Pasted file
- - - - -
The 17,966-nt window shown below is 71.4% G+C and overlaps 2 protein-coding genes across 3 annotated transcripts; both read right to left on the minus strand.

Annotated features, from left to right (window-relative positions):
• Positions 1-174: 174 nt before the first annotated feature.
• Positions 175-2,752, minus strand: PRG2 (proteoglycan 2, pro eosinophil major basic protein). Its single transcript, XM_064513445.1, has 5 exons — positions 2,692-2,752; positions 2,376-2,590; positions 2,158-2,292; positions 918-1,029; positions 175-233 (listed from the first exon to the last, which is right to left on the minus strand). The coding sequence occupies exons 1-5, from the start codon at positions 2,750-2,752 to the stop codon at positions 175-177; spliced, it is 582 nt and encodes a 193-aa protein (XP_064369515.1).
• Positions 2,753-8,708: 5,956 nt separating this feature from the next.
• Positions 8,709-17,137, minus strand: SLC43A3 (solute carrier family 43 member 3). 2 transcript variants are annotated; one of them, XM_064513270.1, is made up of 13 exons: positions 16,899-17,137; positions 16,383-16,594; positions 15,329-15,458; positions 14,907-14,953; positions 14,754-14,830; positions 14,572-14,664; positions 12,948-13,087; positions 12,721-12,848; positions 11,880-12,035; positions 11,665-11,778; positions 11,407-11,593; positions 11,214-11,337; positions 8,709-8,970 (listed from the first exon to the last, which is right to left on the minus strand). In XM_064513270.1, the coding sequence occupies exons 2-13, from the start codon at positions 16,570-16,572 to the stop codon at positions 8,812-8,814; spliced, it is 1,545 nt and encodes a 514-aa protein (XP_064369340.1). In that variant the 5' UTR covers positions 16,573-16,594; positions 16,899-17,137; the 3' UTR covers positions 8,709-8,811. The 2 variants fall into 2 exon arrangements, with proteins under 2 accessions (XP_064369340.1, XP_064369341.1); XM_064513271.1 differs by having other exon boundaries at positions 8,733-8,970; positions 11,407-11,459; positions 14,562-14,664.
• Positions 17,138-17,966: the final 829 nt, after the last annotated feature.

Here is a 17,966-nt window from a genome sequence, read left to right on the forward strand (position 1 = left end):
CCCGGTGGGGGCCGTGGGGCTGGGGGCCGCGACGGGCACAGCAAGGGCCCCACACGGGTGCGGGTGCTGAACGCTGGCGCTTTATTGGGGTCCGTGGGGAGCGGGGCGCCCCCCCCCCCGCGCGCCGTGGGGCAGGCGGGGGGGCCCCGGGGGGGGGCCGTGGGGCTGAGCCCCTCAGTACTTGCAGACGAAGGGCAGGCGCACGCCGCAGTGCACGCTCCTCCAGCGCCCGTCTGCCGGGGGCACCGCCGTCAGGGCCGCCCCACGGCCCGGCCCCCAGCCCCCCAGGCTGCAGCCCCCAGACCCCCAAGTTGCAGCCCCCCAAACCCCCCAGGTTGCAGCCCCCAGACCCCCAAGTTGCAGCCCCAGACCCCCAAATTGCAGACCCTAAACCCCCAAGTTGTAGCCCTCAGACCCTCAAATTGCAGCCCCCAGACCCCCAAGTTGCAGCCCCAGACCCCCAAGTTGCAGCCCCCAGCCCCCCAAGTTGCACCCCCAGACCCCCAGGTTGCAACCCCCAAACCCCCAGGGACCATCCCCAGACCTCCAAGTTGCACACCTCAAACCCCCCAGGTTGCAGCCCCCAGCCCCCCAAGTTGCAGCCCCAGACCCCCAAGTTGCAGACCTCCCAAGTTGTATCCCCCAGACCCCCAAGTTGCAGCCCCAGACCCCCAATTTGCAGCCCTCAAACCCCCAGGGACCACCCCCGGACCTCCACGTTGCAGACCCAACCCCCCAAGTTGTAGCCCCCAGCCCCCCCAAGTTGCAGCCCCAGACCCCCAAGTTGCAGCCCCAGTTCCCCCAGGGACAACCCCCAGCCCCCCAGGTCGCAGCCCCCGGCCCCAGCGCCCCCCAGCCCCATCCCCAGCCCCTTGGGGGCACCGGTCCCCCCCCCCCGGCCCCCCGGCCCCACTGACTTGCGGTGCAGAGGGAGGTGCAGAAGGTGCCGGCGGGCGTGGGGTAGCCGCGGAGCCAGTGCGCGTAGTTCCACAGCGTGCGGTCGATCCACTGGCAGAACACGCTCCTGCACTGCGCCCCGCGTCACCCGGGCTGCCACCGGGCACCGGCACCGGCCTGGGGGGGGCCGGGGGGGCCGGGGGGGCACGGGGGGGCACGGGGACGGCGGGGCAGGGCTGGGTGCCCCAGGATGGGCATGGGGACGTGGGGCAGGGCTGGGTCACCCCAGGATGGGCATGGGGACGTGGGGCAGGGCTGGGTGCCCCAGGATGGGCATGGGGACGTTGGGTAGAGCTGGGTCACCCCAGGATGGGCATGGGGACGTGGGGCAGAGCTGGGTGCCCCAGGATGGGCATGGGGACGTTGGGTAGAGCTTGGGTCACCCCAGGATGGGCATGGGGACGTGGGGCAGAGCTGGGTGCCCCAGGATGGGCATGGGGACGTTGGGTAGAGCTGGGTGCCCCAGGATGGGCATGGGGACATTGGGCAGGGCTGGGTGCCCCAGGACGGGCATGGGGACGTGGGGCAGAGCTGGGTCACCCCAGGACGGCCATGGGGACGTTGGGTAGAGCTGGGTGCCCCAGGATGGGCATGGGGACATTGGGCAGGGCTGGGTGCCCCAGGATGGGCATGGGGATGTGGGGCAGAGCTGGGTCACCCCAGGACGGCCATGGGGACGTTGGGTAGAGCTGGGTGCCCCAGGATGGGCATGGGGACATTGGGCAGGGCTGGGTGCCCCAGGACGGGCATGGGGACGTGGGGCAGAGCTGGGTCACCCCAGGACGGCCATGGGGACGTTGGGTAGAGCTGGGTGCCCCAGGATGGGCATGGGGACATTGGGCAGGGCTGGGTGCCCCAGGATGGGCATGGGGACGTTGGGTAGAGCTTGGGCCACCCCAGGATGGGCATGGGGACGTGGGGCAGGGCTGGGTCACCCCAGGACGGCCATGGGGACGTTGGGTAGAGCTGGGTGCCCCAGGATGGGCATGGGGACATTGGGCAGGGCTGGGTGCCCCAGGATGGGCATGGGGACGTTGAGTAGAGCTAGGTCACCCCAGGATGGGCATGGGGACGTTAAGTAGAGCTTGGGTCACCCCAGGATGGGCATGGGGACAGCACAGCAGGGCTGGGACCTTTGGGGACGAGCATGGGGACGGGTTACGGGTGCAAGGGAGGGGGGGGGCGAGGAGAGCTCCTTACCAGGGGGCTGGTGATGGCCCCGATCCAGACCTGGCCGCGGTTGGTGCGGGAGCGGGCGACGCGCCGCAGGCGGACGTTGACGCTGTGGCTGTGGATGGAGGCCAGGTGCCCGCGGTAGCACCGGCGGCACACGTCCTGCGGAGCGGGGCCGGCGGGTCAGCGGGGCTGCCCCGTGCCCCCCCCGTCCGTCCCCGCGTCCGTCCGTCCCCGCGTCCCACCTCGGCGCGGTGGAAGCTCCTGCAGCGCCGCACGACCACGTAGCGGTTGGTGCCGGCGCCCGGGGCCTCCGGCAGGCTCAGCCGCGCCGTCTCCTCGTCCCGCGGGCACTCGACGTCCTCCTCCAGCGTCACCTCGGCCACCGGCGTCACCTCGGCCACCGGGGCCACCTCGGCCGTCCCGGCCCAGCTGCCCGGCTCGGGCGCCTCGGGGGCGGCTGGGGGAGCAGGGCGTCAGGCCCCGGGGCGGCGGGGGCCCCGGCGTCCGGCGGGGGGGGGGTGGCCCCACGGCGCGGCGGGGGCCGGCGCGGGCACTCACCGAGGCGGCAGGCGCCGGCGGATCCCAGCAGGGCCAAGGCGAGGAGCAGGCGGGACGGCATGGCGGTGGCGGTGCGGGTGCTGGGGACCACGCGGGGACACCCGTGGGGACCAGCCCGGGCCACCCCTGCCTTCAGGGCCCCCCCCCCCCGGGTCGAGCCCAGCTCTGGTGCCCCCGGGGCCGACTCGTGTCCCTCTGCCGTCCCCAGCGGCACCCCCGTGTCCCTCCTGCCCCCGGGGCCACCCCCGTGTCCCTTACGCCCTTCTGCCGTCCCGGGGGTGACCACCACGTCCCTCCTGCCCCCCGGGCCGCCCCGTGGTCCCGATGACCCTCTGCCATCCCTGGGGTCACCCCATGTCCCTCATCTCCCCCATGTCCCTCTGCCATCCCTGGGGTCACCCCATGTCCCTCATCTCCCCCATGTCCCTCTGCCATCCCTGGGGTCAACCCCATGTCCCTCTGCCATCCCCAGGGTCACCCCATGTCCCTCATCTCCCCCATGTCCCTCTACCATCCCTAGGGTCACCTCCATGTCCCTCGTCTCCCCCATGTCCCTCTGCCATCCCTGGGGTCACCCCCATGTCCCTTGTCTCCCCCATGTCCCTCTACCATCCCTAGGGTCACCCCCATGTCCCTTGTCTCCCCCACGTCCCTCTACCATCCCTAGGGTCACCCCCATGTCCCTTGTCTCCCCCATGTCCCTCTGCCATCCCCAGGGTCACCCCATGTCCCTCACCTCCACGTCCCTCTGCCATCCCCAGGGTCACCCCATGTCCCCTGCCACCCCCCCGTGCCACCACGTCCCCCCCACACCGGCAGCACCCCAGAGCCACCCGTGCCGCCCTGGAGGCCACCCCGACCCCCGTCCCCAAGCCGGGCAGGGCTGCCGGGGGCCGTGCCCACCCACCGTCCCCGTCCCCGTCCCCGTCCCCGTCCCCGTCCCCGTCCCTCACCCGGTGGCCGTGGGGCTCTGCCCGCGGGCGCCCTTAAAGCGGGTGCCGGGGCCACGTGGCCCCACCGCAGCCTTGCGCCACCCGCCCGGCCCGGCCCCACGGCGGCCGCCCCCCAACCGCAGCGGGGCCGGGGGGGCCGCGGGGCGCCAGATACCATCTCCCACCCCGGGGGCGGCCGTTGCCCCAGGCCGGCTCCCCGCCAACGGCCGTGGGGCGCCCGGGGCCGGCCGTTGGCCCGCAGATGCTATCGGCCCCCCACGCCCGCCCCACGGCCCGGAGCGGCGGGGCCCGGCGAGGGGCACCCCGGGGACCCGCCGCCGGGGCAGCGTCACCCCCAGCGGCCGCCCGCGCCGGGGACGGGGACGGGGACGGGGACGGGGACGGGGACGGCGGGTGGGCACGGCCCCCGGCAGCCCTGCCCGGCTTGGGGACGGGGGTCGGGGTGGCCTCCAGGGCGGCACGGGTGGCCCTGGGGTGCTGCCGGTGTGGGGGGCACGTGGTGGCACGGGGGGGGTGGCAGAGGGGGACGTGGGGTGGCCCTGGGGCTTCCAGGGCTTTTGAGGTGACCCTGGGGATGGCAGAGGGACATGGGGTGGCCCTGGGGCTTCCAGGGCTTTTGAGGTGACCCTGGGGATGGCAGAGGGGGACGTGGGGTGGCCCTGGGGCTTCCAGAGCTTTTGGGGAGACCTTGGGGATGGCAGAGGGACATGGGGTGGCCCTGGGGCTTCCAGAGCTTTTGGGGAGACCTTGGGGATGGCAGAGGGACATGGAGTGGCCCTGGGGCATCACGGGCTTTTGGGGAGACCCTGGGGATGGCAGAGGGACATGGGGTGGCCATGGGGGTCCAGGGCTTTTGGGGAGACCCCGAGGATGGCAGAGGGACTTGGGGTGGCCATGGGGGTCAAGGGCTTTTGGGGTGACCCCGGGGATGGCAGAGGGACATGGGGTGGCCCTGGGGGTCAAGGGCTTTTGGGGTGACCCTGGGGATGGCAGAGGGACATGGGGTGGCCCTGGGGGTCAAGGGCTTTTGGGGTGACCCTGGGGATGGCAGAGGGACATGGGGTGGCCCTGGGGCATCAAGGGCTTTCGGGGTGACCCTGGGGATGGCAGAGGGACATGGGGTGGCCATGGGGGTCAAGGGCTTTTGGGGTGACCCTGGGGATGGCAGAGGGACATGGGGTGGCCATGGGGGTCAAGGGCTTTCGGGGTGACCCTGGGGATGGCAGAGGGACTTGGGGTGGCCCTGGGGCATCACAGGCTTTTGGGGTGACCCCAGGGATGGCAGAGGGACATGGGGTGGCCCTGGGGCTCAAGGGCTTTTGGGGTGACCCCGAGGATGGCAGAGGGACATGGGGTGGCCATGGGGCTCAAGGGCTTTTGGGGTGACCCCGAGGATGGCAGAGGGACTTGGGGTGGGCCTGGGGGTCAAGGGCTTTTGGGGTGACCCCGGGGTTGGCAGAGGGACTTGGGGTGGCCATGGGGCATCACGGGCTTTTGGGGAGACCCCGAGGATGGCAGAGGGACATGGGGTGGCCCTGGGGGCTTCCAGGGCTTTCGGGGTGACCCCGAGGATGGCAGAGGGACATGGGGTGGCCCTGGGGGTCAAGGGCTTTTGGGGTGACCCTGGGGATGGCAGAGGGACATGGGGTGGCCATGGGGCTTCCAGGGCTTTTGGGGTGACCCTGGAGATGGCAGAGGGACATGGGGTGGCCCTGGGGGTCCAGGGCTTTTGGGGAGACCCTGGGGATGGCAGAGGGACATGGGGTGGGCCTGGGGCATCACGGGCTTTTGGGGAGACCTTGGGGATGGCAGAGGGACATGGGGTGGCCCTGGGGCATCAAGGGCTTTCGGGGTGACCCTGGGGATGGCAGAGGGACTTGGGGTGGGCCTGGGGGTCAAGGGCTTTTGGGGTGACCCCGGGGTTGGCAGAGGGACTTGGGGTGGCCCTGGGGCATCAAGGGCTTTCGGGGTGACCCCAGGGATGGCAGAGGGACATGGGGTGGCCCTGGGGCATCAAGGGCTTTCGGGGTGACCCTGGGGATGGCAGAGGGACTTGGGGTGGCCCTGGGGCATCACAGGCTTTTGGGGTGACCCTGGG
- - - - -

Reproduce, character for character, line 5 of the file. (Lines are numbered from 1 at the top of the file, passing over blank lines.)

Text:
• Positions 2,753-8,708: 5,956 nt separating this feature from the next.